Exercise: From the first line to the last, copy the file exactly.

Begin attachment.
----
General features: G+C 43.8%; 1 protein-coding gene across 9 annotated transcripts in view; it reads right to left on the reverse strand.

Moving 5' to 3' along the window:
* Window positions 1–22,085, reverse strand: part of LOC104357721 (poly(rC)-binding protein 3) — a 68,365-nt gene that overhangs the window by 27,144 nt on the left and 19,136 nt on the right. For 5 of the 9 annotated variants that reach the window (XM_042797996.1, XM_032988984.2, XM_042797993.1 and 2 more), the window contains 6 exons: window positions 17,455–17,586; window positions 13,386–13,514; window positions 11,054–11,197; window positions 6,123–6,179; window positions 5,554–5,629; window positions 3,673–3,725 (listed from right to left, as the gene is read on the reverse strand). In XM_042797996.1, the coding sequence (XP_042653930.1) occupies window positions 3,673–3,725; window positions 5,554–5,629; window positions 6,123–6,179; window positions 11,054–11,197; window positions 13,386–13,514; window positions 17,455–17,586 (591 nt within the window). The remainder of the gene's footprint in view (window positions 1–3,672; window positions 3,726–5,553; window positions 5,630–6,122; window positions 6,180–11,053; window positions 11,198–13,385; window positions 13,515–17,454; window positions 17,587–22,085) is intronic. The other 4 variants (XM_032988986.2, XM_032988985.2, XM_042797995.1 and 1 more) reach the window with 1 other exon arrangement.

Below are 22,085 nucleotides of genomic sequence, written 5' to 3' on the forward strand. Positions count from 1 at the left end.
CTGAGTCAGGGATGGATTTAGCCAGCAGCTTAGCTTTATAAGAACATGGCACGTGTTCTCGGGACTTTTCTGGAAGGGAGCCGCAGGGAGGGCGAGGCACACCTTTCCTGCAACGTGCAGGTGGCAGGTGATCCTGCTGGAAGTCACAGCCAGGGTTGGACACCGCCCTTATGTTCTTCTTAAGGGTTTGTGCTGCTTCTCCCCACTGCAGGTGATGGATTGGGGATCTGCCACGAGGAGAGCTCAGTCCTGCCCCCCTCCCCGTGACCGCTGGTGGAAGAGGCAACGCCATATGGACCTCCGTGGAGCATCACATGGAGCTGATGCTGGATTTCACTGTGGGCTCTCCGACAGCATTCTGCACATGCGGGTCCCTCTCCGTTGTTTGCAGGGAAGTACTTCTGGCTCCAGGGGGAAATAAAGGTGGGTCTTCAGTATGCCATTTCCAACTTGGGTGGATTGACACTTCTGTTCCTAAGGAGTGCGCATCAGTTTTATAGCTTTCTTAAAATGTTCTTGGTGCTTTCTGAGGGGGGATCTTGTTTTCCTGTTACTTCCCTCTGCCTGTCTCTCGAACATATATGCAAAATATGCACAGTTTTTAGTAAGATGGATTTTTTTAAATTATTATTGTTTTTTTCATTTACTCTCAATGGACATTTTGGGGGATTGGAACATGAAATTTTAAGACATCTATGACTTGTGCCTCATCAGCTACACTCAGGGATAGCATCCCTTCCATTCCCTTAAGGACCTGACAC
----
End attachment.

General features: G+C 43.8%; 1 protein-coding gene across 9 annotated transcripts in view; it reads right to left on the reverse strand.

Moving 5' to 3' along the window:
* Window positions 1–22,085, reverse strand: part of LOC104357721 (poly(rC)-binding protein 3) — a 68,365-nt gene that overhangs the window by 27,144 nt on the left and 19,136 nt on the right. For 5 of the 9 annotated variants that reach the window (XM_042797996.1, XM_032988984.2, XM_042797993.1 and 2 more), the window contains 6 exons: window positions 17,455–17,586; window positions 13,386–13,514; window positions 11,054–11,197; window positions 6,123–6,179; window positions 5,554–5,629; window positions 3,673–3,725 (listed from right to left, as the gene is read on the reverse strand). In XM_042797996.1, the coding sequence (XP_042653930.1) occupies window positions 3,673–3,725; window positions 5,554–5,629; window positions 6,123–6,179; window positions 11,054–11,197; window positions 13,386–13,514; window positions 17,455–17,586 (591 nt within the window). The remainder of the gene's footprint in view (window positions 1–3,672; window positions 3,726–5,553; window positions 5,630–6,122; window positions 6,180–11,053; window positions 11,198–13,385; window positions 13,515–17,454; window positions 17,587–22,085) is intronic. The other 4 variants (XM_032988986.2, XM_032988985.2, XM_042797995.1 and 1 more) reach the window with 1 other exon arrangement.

Below are 22,085 nucleotides of genomic sequence, written 5' to 3' on the forward strand. Positions count from 1 at the left end.
CTGAGTCAGGGATGGATTTAGCCAGCAGCTTAGCTTTATAAGAACATGGCACGTGTTCTCGGGACTTTTCTGGAAGGGAGCCGCAGGGAGGGCGAGGCACACCTTTCCTGCAACGTGCAGGTGGCAGGTGATCCTGCTGGAAGTCACAGCCAGGGTTGGACACCGCCCTTATGTTCTTCTTAAGGGTTTGTGCTGCTTCTCCCCACTGCAGGTGATGGATTGGGGATCTGCCACGAGGAGAGCTCAGTCCTGCCCCCCTCCCCGTGACCGCTGGTGGAAGAGGCAACGCCATATGGACCTCCGTGGAGCATCACATGGAGCTGATGCTGGATTTCACTGTGGGCTCTCCGACAGCATTCTGCACATGCGGGTCCCTCTCCGTTGTTTGCAGGGAAGTACTTCTGGCTCCAGGGGGAAATAAAGGTGGGTCTTCAGTATGCCATTTCCAACTTGGGTGGATTGACACTTCTGTTCCTAAGGAGTGCGCATCAGTTTTATAGCTTTCTTAAAATGTTCTTGGTGCTTTCTGAGGGGGGATCTTGTTTTCCTGTTACTTCCCTCTGCCTGTCTCTCGAACATATATGCAAAATATGCACAGTTTTTAGTAAGATGGATTTTTTTAAATTATTATTGTTTTTTTCATTTACTCTCAATGGACATTTTGGGGGATTGGAACATGAAATTTTAAGACATCTATGACTTGTGCCTCATCAGCTACACTCAGGGATAGCATCCCTTCCATTCCCTTAAGGACCTGACAC